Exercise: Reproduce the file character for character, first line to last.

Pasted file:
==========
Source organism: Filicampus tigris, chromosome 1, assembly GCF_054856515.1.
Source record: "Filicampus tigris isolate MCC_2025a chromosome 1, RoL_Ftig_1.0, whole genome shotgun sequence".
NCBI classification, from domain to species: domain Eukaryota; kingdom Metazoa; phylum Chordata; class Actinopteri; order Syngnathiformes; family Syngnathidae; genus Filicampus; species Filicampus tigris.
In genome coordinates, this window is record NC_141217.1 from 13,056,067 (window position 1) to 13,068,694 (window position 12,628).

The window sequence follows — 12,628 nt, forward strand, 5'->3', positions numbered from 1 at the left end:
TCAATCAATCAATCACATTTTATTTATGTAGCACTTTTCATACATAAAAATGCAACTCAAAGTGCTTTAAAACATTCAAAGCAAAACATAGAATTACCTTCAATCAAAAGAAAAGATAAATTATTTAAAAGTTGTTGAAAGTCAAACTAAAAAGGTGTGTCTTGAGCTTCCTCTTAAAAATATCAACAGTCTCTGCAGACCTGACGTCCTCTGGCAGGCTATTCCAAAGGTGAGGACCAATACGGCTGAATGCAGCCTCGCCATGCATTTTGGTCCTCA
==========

Source organism: Filicampus tigris, chromosome 1, assembly GCF_054856515.1.
Source record: "Filicampus tigris isolate MCC_2025a chromosome 1, RoL_Ftig_1.0, whole genome shotgun sequence".
NCBI classification, from domain to species: domain Eukaryota; kingdom Metazoa; phylum Chordata; class Actinopteri; order Syngnathiformes; family Syngnathidae; genus Filicampus; species Filicampus tigris.
In genome coordinates, this window is record NC_141217.1 from 13,056,067 (window position 1) to 13,068,694 (window position 12,628).

The window sequence follows — 12,628 nt, forward strand, 5'->3', positions numbered from 1 at the left end:
TCAATCAATCAATCACATTTTATTTATGTAGCACTTTTCATACATAAAAATGCAACTCAAAGTGCTTTAAAACATTCAAAGCAAAACATAGAATTACCTTCAATCAAAAGAAAAGATAAATTATTTAAAAGTTGTTGAAAGTCAAACTAAAAAGGTGTGTCTTGAGCTTCCTCTTAAAAATATCAACAGTCTCTGCAGACCTGACGTCCTCTGGCAGGCTATTCCAAAGGTGAGGACCAATACGGCTGAATGCAGCCTCGCCATGCATTTTGGTCCTCA